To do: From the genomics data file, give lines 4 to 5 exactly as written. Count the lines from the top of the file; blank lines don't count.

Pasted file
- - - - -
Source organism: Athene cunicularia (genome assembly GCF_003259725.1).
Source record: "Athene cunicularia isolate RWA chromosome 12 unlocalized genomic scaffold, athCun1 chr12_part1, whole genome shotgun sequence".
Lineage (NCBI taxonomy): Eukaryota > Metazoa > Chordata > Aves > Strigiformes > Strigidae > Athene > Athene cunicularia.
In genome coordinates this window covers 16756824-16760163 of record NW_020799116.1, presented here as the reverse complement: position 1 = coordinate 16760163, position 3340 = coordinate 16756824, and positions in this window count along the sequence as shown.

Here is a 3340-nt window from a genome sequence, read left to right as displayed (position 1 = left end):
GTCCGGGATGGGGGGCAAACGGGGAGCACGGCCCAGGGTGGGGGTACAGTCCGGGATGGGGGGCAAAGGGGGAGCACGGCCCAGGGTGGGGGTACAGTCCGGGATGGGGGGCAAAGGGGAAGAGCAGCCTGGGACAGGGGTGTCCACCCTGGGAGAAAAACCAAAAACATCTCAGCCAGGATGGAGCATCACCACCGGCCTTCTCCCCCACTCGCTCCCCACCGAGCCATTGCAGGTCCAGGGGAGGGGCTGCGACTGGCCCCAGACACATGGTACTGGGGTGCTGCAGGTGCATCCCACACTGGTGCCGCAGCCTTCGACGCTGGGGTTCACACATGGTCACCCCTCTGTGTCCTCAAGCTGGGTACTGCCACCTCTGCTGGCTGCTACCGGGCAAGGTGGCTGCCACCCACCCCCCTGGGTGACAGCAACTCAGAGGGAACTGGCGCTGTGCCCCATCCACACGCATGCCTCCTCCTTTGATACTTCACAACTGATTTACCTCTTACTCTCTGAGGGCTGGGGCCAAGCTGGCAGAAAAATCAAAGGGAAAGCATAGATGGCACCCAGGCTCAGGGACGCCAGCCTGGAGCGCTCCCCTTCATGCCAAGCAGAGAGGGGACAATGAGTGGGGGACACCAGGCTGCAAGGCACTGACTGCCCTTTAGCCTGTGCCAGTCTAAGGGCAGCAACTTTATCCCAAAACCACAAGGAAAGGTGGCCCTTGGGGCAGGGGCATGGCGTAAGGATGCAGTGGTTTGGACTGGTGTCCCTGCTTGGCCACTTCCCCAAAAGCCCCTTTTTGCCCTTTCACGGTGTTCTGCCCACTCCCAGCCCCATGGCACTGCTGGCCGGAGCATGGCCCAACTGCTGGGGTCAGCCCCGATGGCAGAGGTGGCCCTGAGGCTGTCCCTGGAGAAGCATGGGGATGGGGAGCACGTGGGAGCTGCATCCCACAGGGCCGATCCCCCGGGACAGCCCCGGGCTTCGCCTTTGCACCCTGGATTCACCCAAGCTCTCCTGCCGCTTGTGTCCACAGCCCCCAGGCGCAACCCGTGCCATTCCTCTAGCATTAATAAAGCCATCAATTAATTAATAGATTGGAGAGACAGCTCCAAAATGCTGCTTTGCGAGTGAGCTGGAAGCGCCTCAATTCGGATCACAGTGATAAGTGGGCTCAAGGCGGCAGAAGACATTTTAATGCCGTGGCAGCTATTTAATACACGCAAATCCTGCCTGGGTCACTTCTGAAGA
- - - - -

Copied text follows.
In genome coordinates this window covers 16756824-16760163 of record NW_020799116.1, presented here as the reverse complement: position 1 = coordinate 16760163, position 3340 = coordinate 16756824, and positions in this window count along the sequence as shown.

Here is a 3340-nt window from a genome sequence, read left to right as displayed (position 1 = left end):